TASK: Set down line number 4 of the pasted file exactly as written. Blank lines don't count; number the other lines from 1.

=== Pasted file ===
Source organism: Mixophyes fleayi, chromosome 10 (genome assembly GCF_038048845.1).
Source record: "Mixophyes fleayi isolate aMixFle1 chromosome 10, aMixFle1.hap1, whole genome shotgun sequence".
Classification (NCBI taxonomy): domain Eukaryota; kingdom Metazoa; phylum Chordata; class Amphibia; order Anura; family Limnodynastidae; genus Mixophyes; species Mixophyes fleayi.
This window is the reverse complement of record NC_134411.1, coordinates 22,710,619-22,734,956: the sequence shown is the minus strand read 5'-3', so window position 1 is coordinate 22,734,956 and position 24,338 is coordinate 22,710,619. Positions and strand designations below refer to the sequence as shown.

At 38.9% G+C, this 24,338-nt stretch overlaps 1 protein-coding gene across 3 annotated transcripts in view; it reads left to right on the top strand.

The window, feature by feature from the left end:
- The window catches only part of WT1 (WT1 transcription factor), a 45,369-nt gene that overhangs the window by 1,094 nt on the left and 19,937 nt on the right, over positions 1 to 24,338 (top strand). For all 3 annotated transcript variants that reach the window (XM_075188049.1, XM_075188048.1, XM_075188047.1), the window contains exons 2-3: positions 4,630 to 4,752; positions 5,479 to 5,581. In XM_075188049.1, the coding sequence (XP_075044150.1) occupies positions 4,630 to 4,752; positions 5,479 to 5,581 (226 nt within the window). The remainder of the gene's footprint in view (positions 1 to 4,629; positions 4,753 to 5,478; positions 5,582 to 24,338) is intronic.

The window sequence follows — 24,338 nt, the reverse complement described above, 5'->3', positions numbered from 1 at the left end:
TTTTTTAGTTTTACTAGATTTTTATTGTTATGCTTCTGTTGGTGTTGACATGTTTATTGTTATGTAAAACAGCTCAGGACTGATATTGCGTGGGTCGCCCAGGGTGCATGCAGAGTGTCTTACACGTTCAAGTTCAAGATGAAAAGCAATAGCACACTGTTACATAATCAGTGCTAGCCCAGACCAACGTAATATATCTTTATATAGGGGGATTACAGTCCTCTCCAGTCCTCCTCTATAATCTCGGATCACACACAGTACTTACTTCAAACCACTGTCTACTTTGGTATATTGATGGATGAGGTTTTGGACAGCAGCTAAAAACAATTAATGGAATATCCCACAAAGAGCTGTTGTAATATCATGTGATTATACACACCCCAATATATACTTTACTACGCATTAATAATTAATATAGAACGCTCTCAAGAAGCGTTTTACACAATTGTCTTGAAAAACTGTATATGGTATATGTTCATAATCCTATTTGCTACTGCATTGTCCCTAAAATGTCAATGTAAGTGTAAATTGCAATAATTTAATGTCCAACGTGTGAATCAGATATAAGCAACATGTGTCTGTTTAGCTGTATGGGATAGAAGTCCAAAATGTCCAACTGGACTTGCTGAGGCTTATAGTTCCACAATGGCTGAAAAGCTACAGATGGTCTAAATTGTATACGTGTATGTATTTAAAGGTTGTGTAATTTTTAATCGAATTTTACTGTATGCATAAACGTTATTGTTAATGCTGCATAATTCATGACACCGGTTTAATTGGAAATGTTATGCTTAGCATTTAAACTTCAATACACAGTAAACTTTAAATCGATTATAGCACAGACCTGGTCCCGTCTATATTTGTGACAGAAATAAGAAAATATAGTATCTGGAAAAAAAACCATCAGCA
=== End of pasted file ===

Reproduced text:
This window is the reverse complement of record NC_134411.1, coordinates 22,710,619-22,734,956: the sequence shown is the minus strand read 5'-3', so window position 1 is coordinate 22,734,956 and position 24,338 is coordinate 22,710,619. Positions and strand designations below refer to the sequence as shown.